While we may not always have the opportunity to find,
at the needed time, a quiet place to just “be,”
the advice is worth heeding. Stop. Be. Reset.
I wrote the words above in October of this year (Hit the Reset Button). The reminder was to slow down and take a breath. Now that another semester is in the books, it’s time to reflect, refresh, and renew for the coming year. I have graded the last final exam, posted the grades and revised my syllabi for the coming semester. Time to stop, be, and reset.
In keeping with this theme of reflecting, I will leave you with one strategy, one announcement, and one reminder.
The Strategy: What Have I Done With 2011?
Sometimes at the end of a year (or a semester; or a particularly long project) we might be tempted to sigh, “I am glad that’s over. Let’s move on to the next one.” I remember at a New Year’s Eve party many years ago, someone going through the ritual of burning her calendar for the ending year. It was for this person a cleansing experience and a way of saying good riddance to the previous twelve months.
For me, rather than burn it, I plan to print out the entirety of my Outlook 2011 calendar. I will then sit down and take time to review what I did (and did not) do. I will look at each project, each task, and each appointment and ask myself some basic questions:
- Was the time and effort worth the return (emotionally, socially, physically, spiritually, and financially)?
- Was I passionate about what I did? Did it bring joy?
- Were my relationships energizing—or did I end up with too many energy vampires in my life? And—was I an energy vampire for those around me?
- Did I take time for the people who are really important in my life? Or was it all about me?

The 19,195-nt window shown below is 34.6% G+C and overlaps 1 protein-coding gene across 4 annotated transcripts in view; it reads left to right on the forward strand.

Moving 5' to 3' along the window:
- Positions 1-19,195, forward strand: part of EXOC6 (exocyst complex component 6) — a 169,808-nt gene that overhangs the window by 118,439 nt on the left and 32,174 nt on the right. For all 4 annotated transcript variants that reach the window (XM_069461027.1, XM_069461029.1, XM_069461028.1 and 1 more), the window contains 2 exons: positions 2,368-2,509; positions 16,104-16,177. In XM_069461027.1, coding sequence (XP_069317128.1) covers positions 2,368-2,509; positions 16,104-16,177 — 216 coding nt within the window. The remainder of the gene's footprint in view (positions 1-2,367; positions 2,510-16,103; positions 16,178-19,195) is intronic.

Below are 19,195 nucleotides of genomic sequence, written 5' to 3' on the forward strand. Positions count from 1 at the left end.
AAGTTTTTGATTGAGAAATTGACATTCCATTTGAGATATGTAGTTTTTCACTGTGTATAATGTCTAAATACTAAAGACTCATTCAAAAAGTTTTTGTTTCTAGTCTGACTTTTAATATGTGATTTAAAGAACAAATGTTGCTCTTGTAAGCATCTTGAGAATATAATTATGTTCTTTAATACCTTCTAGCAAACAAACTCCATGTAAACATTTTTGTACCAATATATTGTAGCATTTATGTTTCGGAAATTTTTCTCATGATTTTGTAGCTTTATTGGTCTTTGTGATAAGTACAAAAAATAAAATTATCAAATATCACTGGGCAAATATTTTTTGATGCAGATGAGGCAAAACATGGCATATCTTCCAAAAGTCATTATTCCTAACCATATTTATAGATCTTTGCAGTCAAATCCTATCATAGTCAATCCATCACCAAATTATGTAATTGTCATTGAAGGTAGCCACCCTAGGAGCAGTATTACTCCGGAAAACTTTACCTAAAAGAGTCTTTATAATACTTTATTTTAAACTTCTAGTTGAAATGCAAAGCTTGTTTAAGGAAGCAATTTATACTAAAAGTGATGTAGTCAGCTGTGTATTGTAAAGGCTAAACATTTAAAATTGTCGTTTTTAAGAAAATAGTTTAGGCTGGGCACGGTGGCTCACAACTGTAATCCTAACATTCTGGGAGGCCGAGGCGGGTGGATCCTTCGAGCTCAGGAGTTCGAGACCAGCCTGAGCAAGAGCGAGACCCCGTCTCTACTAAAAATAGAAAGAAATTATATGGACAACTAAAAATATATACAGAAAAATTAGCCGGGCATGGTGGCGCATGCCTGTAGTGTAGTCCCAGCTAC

- Did I take care of my personal wellbeing?
- Did I use my talents for the best possible purposes to serve those around me? Did I end up being redundantly mediocre or remarkably consistent?
- Did I give back to my community?
Rather than “burn” the year to a pile of ashes, I want to burn 2011 into my memory so that I can become a better person for it in 2012.
As a side note, next week’s blog post will be the last for 2011. I will post a retrospective of my 2011 posts (with a short summary of each one and a link to each post). It will provide its own review of the year for you.
The Announcement: A New Book
One of my major projects for 2011 was the writing of (and completion of) my ninth book: Study Skills: Do I Really Need This Stuff? (3rd edition, Pearson Education). I lived and breathed this project for the better part of ten months of my life. I am thankful to Pearson Education for the opportunity to publish one more book. (It is one of the projects I will put under the microscope in my end-of-the year review.) You will learn more about the lessons and strategies from the book during the first few months of 2012. Ordering information will be provided at that time. If you just can’t wait, there is pre-order information at Amazon and Barnes and Nobel. 🙂
The Reminder: Count My Blessings
This morning, shortly after a beautiful sunrise, my wife and I rode our bikes on the beach. The morning sun shined brightly in a bright blue Florida sky. The ocean waves washed up on the sand; birds fluttered above; and the community awakened for a new day. It reminded me of the many blessings I have—we all have. Yes, there might be crud tumbling all around us. From the economy to foreign wars, we might sometimes feel like curling up in the fetal position and hope it all goes away. Rick Hanson tells us in Buddha’s Brain that our brains can be Teflon for positive and Velcro for negative. We can very easily get caught up in the drama of life and forget that there are great things happening all around us—to us, because of us, or in spite of us.
Happy holidays to you and your family.
Enjoy your week—and H.T.R.B. as needed!
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© 2011. Steve Piscitelli and Steve Piscitelli’s Blog.